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I'm trying to port the Bouncing Bubbles Processing example into C++ (with OpenFrameworks) and I've run into a bit of a hitch. In the definition of the class:

class Ball {
  float x, y;
  float diameter;
  float vx = 0;
  float vy = 0;
  int id;
  Ball[] others;

...

void collide() {
  for (int i = id + 1; i < numBalls; i++) {
    float dx = others[i].x - x;
    float dy = others[i].y - y;
    float distance = sqrt(dx*dx + dy*dy);

...

It looks like the object, "others" is being declared within its own class. I've tried adding Ball others(<arguments>); into my C++ class but XCode flashes angrily at me and leaves a console message threatening to eat my future children so I must be doing something wrong. I'm thinking that this might be a Java/Processing thing - but I am pretty new to C++ classes.

Is there a way to accomplish the same thing in C++ or am I just better off moving the collide function out of the class and into the testApp class with some modifications?

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3 Answers 3

You need to have a pointer and not an array:

...
Ball *others;
...

You cannot declare an object of the same type in the class definition because that would mean you need an object of infinite size, one that contains itself.

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Thanks! I ended up using Ball **others since I needed an array of objects. The code is working fine now albeit, physics are not quite right but it's good enough for now! –  superkittens Nov 24 '12 at 6:27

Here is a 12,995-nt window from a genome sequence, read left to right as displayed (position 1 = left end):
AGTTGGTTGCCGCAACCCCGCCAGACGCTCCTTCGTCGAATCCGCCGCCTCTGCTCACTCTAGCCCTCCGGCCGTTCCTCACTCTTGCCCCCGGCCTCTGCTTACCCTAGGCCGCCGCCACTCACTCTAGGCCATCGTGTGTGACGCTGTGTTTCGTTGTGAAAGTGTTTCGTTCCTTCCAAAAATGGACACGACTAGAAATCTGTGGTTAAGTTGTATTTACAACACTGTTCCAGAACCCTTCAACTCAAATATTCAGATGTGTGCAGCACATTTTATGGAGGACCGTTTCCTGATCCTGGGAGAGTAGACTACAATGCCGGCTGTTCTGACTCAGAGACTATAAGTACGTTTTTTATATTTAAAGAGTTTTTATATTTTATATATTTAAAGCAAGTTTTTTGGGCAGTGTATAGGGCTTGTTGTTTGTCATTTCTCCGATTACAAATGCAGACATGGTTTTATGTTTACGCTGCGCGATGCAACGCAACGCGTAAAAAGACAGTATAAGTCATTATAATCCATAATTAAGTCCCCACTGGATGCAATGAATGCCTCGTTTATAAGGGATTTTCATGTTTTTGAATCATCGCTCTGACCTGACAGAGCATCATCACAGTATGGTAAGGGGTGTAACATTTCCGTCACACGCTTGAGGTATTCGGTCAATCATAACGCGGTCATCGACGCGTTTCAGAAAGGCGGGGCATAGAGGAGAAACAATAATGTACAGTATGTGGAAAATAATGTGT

It seems you want an array of objects that grows/shrinks as needed. In that case, you can use a vector of Ball pointers:

std::vector<Ball*> others;

Creating new Ball instances and inserting them in the array works like this:

others.push_back(new Ball);

However, unlike Java, C++ does not have a garbage collector. So make sure to delete the elements again. For example, in the destructor of your class:

for (size_t i = 0; i < others.size(); ++i) {
    delete others[i];
}

Or, if you're using C++-11, the shorter version using a range-based for loop:

for (auto ball : others) {
    delete ball;
}
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I think this is the best solution. In Processing which is basically Java syntax, when you have an array like this of it's own class, it acts as a resizable array of "pointers" to other Ball objects or instances. You don't really have pointers in Java or Java syntax which can be confusing. You might also come across the ArrayList being used in the same way. Vectors of pointers to other objects in c++ is the best way to go. –  jamesstoneco Nov 23 '12 at 21:09
    
I agree, especially in terms of garbage collection should I decide to add or remove more balls during runtime. –  superkittens Nov 24 '12 at 6:31

It is impossible to declare an object which is a field of its own class. Because if that happens, when you declare an object of that class, the initialization process is a recursive call. It is analogous to the Java code like this

class Test {
Test t = new Test();
} 

The above code will cause java.lang.StackOverflowError

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